The executive editor for The New York Times told The Washington Post that the outlet doesn’t plan on unmasking the whistleblower, despite President Donald Trump urging the media to do so.
Dean Baquet, NYT’s executive editor, said he’s “not sure” he sees the point “in unmasking someone who wants to remain anonymous,” according to an article published Tuesday evening by WaPo. He did not deny that the publication has the name of the whistleblower.
“I’m not convinced his identity is important at this point, or at least important enough to put him at any risk, or to unmask someone who doesn’t want to be identified,” Baquet said. “Pretty much everything has now been discussed or confirmed on the record, multiple times, by others in the administration. So I’m not sure I see the point of unmasking someone who wants to remain anonymous.”
The NYT was the first to publish revealing details about the whistleblower Sept. 26, sparking backlash among many, including the whistleblower’s lawyers. The article reported that the whistleblower is a C.I.A. officer who previously worked at the White House and had expert knowledge on Ukraine.
Baquet defended the publication’s decision to publish revealing information on the whistleblower, saying it was important to allow readers “to make their own judgments about whether or not he is credible.” The executive editor noted that Trump and supporters “have attacked the credibility of the whistle-blower.” The president has also called for the whistleblower to step forward publicly. (RELATED: Rand Paul Demands Media Print Whistleblower’s Name)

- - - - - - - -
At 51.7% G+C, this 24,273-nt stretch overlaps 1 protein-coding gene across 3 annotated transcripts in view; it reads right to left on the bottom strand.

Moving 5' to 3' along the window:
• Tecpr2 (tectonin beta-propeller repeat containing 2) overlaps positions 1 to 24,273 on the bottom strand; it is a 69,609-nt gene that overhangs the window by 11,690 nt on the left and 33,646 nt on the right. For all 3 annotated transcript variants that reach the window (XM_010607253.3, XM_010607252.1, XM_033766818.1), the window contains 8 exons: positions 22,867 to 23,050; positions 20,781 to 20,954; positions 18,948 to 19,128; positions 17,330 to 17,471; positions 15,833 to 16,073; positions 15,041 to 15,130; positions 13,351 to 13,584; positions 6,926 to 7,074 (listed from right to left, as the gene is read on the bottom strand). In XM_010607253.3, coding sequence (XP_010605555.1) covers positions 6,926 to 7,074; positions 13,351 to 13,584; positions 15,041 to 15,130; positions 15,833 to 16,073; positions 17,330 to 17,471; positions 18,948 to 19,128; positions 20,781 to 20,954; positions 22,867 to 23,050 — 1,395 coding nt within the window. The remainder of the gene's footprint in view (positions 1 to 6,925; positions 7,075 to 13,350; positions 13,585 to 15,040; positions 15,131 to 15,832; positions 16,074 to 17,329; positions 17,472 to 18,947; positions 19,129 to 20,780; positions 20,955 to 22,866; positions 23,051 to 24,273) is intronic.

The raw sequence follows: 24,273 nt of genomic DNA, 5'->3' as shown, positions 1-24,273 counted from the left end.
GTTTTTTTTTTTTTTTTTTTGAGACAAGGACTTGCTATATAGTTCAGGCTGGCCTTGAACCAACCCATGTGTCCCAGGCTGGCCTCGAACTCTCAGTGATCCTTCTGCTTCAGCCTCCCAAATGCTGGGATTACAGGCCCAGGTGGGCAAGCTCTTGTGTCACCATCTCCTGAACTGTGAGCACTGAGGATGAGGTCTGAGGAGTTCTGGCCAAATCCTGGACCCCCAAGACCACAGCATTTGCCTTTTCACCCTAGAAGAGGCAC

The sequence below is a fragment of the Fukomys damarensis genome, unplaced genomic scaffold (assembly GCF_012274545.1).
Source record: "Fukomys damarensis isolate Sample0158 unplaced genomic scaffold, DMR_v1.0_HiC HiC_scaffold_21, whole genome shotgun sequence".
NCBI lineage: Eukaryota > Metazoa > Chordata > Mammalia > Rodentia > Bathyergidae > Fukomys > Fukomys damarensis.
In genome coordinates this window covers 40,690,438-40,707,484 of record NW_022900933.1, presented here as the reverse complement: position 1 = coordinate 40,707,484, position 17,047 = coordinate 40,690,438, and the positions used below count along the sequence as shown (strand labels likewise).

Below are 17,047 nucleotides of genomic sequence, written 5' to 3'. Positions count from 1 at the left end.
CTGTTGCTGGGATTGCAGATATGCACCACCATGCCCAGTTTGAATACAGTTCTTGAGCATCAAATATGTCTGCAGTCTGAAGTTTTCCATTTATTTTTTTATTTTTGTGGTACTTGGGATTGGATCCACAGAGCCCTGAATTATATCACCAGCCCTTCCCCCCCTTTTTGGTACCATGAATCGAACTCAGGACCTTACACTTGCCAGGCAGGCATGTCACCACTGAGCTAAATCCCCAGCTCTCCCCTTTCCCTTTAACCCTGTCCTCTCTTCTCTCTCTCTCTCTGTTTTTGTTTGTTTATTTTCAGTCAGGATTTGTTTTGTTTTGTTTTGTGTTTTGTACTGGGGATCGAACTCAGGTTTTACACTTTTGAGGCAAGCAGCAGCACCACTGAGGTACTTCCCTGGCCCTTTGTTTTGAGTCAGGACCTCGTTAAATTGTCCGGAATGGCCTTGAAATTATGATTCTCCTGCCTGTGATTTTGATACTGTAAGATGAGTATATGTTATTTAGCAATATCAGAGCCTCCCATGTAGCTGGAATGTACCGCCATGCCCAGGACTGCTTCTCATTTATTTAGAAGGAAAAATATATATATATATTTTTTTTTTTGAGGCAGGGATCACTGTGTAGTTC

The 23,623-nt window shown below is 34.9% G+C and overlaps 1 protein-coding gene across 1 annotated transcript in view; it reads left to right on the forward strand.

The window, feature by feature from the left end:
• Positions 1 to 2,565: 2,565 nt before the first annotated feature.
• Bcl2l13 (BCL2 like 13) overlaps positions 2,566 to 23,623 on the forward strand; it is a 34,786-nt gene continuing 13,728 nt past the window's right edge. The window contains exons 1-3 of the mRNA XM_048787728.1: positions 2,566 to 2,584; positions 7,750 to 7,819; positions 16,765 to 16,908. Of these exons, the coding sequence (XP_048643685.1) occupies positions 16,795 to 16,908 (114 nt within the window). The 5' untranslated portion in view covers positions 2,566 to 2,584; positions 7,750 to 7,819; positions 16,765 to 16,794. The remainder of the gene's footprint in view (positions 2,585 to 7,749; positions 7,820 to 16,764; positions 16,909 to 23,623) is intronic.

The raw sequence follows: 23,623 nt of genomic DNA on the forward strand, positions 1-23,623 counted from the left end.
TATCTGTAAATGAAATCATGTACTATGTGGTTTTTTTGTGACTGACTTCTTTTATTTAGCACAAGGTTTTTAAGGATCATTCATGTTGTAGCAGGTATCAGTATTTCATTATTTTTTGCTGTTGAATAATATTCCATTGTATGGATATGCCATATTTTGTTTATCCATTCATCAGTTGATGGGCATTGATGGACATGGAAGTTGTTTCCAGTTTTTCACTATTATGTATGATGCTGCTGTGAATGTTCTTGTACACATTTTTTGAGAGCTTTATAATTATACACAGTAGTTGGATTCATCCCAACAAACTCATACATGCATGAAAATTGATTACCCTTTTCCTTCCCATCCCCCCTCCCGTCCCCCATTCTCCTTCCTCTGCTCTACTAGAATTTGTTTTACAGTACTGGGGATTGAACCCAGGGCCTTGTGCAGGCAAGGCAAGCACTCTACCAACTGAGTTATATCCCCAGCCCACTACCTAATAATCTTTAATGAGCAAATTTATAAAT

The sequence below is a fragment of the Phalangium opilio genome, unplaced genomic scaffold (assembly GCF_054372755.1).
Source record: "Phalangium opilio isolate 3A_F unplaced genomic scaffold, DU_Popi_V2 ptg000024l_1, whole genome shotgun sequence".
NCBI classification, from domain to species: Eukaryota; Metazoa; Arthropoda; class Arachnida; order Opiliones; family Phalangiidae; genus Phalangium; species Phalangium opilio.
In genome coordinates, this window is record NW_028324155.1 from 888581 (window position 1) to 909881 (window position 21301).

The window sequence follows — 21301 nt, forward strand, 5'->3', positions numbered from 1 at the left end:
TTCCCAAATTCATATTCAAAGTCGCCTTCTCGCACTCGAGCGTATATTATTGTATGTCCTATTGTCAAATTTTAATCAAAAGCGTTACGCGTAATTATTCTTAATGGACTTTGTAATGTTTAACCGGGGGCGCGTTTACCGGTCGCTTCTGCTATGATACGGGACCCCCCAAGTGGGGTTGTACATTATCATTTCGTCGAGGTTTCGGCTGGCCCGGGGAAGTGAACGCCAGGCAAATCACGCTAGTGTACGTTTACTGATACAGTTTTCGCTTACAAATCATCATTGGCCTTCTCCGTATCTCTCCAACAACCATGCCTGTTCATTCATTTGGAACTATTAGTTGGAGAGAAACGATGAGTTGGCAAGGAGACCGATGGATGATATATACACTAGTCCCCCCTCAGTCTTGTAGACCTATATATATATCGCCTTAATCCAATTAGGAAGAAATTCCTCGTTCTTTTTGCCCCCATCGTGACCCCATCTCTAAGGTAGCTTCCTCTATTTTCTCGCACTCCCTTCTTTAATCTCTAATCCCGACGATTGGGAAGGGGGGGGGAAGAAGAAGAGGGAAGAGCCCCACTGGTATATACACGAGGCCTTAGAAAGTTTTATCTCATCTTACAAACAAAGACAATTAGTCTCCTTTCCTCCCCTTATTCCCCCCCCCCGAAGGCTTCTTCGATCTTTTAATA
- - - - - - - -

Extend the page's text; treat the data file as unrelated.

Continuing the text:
“We decided to publish limited information about the whistle-blower — including the fact that he works for a nonpolitical agency and that his complaint is based on an intimate knowledge and understanding of the White House — because we wanted to provide information to readers that allows them to make their own judgments about whether or not he is credible,” Baquet said, according to a NYT article explaining the publication’s decision Sept. 26.
Despite publishing information that could help identify the whistleblower, The NYT has no plans to name the person. Baquet told WaPo the information it published was important because readers had very little information about whether the whistleblower was credible.
The whistleblower is at the center of an impeachment inquiry into Trump, which began after the person filed a complaint in August. The complaint focused on a July 25 phone call between Trump and Ukrainian President Volodymyr Zelensky, and accused Trump of pressuring Ukrainian officials to look into former Vice President Joe Biden and his son, Hunter Biden.
The NYT did not respond to a request for comment on why the information they already published was of importance to the public, but the whistleblower’s name was not.
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